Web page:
In summary, we document the growing importance of vendor risks for the national security concerns addressed by the CFIUS process. Those risks arise from our increasing reliance on hardware, software and online services to run our critical infrastructures, as illustrated by the Netcracker incident. They also arise specifically in critical sectors, including transportation and telecommunications. To address these risks, we propose three measures going forward, while keeping in mind risks of over-regulating:
(1) Examine existing models to help secure these gaps. There may be lessons learned from the export control system that regulates what types of data can be accessed by entities from specified foreign countries. In addition, consider how to better adopt the supply chain mapping best practices set forth in NIST’s Best Practices in Cyber Supply Chain Risk Management [REF: https://csrc.nist.gov/CSRC/media/Projects/Supply-Chain-Risk-Management/documents/briefings/Workshop-Brief-on-Cyber-SCRM-Vendor-Selection-and-Management.pdf]. Both public and private sector entities in critical infrastructure sectors can use these existing frameworks as a basis for more carefully analyzing their business-to-business contracts to better identify risk and intangible “hidden costs” from subsidized undercutting bids.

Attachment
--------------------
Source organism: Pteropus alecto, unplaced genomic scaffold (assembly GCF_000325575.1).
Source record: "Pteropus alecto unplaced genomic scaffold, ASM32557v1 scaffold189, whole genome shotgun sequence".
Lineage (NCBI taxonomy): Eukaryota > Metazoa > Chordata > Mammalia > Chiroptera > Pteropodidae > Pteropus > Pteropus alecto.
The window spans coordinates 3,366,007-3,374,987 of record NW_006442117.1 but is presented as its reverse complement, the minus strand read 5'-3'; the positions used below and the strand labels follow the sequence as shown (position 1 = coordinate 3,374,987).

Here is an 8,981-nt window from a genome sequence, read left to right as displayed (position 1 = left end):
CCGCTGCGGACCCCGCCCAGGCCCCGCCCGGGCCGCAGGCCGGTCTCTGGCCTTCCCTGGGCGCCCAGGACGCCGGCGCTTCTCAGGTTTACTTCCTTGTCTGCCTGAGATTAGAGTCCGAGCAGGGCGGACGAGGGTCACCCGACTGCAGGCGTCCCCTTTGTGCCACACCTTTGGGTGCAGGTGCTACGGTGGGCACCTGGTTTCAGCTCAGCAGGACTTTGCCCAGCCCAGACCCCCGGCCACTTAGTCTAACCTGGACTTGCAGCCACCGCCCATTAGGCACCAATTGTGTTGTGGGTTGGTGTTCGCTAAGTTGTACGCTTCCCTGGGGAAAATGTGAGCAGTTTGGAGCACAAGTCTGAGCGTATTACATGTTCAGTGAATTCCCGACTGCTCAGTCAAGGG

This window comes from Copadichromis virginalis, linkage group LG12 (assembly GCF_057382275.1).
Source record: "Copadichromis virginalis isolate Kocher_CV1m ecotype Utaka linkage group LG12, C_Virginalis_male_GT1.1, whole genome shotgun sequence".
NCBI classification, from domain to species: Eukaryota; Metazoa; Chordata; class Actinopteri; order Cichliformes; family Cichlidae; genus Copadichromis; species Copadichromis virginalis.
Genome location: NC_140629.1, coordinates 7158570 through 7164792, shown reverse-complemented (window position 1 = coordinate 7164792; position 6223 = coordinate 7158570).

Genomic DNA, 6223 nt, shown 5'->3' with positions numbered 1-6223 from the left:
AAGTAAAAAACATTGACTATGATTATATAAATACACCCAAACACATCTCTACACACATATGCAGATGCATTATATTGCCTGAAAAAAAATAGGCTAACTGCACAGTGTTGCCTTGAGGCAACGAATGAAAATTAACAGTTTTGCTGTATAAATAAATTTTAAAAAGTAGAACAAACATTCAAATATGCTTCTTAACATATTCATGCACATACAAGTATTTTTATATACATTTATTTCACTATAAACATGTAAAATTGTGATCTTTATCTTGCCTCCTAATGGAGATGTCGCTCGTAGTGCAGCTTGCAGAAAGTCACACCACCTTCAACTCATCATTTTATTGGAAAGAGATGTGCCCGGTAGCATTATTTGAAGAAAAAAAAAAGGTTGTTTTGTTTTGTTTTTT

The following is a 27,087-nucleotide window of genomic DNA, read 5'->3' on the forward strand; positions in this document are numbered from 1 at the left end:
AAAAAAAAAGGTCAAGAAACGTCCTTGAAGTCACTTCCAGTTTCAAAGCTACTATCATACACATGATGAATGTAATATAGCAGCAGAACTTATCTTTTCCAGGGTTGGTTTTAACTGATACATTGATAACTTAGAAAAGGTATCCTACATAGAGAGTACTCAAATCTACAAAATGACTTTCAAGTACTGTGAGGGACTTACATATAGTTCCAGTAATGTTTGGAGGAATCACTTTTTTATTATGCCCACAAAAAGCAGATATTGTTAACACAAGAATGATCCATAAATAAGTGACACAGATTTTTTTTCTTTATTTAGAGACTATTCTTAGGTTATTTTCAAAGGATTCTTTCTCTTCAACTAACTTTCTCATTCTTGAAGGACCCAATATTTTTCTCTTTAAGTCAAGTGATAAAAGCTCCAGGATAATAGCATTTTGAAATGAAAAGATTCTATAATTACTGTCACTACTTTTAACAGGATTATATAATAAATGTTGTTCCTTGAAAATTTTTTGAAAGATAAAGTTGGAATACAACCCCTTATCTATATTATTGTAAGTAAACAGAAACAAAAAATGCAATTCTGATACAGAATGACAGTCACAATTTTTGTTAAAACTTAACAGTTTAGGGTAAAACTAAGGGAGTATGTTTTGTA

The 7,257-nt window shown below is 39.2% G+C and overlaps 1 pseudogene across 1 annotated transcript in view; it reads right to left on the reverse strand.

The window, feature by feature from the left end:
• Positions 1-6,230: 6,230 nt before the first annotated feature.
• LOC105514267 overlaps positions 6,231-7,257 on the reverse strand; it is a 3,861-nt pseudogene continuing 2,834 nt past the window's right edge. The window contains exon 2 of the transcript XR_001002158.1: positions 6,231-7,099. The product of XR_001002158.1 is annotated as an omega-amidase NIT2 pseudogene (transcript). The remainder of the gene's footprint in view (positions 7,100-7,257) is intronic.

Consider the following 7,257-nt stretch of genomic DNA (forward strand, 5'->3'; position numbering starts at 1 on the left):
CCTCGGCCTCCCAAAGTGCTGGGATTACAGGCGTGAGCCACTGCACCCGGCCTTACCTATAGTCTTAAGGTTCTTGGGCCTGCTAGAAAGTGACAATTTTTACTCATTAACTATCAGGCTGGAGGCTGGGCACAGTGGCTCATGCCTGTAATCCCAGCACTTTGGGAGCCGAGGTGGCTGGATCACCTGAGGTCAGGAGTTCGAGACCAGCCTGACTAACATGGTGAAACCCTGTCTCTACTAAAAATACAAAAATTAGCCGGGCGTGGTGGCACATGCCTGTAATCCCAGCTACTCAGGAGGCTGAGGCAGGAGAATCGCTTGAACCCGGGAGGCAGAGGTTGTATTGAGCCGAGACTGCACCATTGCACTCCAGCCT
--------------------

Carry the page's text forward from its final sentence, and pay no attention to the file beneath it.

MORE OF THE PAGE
(2) Study the financial sector requirements for vendor cybersecurity risk management as led by the Federal Reserve and Office of the Comptroller of the Currency. The financial sector has been a primary target for malicious actors for many years and has invested significant resources in designing and developing its own security systems and processes. Other public and private entities should consider adopting these more-developed financial sector best practices. Doing so would likely improve the due diligence practices of other critical infrastructure sectors concerning risk management, particularly for sectors where cybersecurity has received less focused attention and resources until recently.
(3) Conduct more research, including pilot programs, for risk review procedures for vendor relationships, incorporating lessons learned from Netcracker, the financial sector and others. Additional research will help map these risks as they evolve and inform how best to mitigate those risks through improved best practices, enhanced security systems and processes, regulatory oversight or other means.
Congress helpfully expanded the CFIUS process last year with FIRRMA. There is more to do, however. Next, we should study and respond to national security risks from foreign vendors.
Funding for this research was provided by APCO Worldwide.